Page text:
Accuracy in Media

The United States faces what http://www.recovery.gov calls “a crisis unlike any since the Great Depression.” To combat this crisis, the government has come up with The American Recovery and Reinvestment Act of 2009.

Chairman of the U.S. Senate Committee on Homeland Security and Governmental Affairs Joseph Lieberman (I-CT) said in his written statement for a hearing of this committee that “while we understand that our economy needs a jolt, we want to make sure that every dollar of the $500 billion the Recovery Act targets for spending on projects and programs will be used to restart the economy with not a penny lost, wasted or stolen.”

At the hearing the Honorable Robert L. Nabors II, Deputy Director of the Office of Management and Budget, said, “We are in a deep recession, which threatens to be more severe than any since the Great Depression. More than three and a half million jobs were lost over the past 13 months, more than at any time since World War II. And GDP declined at an annual rate of 6.2 percent in the fourth quarter of the last year—the highest rate in over 25 years.”

He says, “First, for the Recovery Act to have the desired effect, funds must reach recipients quickly.” His second point is that “it is essential that funds be spent wisely at all levels of government, and in a way that maintains the confidence of the public.” He asserts, “No one should doubt the importance of the Recovery Act in creating jobs, restoring public confidence in our economy, and putting our nation back on track. Nor should anyone doubt the importance of implementing this Act as efficiently, transparently, and effectively as possible. The American people have put their faith and confidence in us—their government—to take on a challenge too big for any other entity to tackle.”

Gene L. Dodaro, Acting Comptroller General of the U.S. Government Accountability Office, lists the responsibilities of the various members of the board named in the Recovery Act: “The Recovery Act delineates an important set of responsibilities for the accountability community. GAO is charged with reviewing the use of funds by selected states and localities. IGs [Inspector Generals] across government are expected to audit the efforts of federal agencies’ operations and programs related to the Recovery Act, both individually within their particular entities and collectively, as many of them are members of the Board. The Recovery Act established the Board to help prevent waste, fraud, and abuse. The Board is to review contracts and grants to ensure they meet applicable standards, follow competition requirements, and are overseen by sufficient numbers of trained acquisition and grants personnel. The Board has a range of authorities and is charged with reporting to the President and Congress any potential problems requiring immediate attention in addition to reporting quarterly and annually.”

The Honorable Phyllis K. Fong, Inspector General, U.S. Department of Agriculture, and Chair of the Council of the Inspectors General on Integrity and Efficiency, was the third witness at the hearing. She explains in her written testimony, “The Recovery Act creates new responsibilities for Federal IGs in three main areas: oversight of agency stimulus-funded programs, participation on the new oversight accountability board, and investigations of whistleblower complaints.” In explaining how Federal IGs will carry out these responsibilities, she says, “We will focus on key elements such as whether USDA agency officials have established proper internal control procedures and compliance operations, as well as review whether participants in stimulus-related programs meet eligibility guidelines. OIG’s audit work will be conducted in multiple phases based on USDA’s Recovery Act activities and expenditures.” She goes on to say, “Our investigative efforts for the Recovery Act will emphasize preventing and identifying fraud; initiating timely investigations when potential criminal activity occurs; and responding to the new sources of whistleblower complaints according to the Act’s benchmarks. Thereafter, Investigations will work with U.S. Attorneys and States Attorney General Offices to prosecute violators and seek asset forfeiture when appropriate.”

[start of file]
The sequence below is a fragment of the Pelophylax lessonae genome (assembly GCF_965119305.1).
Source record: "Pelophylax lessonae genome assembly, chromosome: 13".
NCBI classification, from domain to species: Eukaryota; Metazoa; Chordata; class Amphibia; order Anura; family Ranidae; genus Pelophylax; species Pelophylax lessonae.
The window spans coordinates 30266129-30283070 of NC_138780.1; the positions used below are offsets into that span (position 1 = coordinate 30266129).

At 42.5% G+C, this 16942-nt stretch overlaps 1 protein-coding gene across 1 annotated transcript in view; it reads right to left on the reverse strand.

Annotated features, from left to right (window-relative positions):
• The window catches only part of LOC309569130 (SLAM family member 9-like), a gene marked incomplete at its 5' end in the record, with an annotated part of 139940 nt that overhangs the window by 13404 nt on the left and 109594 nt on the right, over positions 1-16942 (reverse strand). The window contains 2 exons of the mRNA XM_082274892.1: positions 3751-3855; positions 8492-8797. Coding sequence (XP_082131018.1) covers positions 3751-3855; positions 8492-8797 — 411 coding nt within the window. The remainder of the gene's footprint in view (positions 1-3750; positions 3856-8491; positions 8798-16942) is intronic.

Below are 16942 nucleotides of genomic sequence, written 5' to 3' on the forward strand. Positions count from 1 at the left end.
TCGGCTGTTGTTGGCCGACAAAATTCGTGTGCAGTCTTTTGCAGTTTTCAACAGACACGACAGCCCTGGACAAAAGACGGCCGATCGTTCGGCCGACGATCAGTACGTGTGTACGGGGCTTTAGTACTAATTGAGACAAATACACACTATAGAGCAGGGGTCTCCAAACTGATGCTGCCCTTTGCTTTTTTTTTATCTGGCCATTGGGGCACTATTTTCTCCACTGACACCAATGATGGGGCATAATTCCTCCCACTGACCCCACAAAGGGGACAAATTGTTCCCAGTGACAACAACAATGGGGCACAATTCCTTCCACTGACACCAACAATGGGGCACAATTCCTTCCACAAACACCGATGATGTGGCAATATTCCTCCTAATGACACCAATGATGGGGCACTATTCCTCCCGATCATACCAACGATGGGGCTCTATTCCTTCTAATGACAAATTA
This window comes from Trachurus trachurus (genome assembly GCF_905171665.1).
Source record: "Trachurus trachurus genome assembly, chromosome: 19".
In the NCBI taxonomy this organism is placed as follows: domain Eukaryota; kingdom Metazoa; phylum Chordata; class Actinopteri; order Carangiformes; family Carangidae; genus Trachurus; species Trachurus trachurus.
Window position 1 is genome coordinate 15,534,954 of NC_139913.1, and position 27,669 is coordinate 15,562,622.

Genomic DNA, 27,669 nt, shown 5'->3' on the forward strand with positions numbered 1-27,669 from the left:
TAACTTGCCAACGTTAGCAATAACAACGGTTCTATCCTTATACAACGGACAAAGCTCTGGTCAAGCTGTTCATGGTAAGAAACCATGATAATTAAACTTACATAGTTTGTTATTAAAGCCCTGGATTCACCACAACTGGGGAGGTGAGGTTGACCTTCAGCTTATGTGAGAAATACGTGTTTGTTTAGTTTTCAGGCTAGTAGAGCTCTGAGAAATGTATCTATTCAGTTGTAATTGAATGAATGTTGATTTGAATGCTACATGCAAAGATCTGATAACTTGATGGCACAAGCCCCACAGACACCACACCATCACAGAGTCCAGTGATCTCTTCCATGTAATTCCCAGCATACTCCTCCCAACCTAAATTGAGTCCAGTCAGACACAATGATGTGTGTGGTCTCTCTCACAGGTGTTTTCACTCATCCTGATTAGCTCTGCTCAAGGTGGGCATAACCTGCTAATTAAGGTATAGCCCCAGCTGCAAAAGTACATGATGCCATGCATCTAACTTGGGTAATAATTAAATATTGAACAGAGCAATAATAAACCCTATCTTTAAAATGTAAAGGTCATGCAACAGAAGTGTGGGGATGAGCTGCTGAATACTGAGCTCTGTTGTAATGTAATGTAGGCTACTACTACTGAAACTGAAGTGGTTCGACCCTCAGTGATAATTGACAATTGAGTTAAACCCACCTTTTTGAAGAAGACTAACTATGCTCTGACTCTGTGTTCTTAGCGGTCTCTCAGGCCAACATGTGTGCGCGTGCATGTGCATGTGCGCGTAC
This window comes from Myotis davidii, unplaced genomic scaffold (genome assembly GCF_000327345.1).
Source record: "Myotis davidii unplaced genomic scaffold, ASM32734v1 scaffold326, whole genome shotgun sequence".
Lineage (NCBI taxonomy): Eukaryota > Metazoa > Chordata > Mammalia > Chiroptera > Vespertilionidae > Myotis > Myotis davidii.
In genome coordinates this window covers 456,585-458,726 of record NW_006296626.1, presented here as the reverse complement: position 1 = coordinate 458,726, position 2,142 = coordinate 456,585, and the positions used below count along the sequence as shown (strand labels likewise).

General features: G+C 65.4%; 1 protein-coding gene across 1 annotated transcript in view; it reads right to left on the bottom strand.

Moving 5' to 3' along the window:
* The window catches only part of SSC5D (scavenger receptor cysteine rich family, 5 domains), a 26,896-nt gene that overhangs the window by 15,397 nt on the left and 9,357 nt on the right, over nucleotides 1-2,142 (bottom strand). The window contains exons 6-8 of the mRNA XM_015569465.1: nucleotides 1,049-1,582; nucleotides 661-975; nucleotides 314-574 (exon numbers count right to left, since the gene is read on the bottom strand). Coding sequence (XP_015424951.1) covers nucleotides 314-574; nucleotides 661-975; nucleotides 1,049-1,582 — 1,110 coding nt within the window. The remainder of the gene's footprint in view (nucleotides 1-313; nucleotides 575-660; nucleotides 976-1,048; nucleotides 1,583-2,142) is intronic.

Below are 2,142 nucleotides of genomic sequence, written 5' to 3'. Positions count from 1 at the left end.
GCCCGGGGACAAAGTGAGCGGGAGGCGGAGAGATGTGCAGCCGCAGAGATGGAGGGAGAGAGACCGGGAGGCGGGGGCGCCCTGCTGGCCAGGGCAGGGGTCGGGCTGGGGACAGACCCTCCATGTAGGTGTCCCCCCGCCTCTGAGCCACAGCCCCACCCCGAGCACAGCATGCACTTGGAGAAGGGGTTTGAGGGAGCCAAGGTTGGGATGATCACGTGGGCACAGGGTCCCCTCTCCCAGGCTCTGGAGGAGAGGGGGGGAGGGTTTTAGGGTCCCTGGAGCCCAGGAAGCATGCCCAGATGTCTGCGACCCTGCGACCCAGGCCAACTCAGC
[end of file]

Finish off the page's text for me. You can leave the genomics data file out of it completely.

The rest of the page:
Thus far, reform efforts pushed through a Democratic Congress by the Obama Administration have engendered curious reactions. In a vignette captured by Jim Lehrer on the PBS, Vice-President Joe Biden recently amused city and county officials visiting the capital when he told them, “Because of the rules, the president and I can’t stop you from doing some things, but I’ll show up in your city and say, ‘This was a stupid idea.’”

“You think I’m kidding?” the Vice-President said as the crowd giggled. “This is the only part the president was right about: Don’t mess with Joe, because I mean it. I’m serious, guys. I’m serious. I’m absolutely serious.”

Perhaps the Vice-President will visit Pawtucket. “In this city burdened with one of Rhode Island’s highest home foreclosure rates and a $10-million current-year budget deficit, $550,000 in federal stimulus money is coming to build a skateboarding park and renovate tennis and basketball courts at Jenks Junior High School,” Michael P. McKinney reported on March 17, 2009 in The Providence Journal.

“Over the next ten years, President Obama has proposed deficits that remain above $500 billion every year, rising to $712 billion by 2019 – doubling our national debt over the same period of time,” the Republicans on the U. S. House Budget Committee observed on March 5, 2009. “And the President’s estimates are based on more ‘optimistic’ assumptions of the health of our national economy.”

“Using the same logic President Obama has used to ‘stress test’ the stability of financial institutions—the President’s actual deficits could be more than $1 trillion HIGHER over the next five years.”

 




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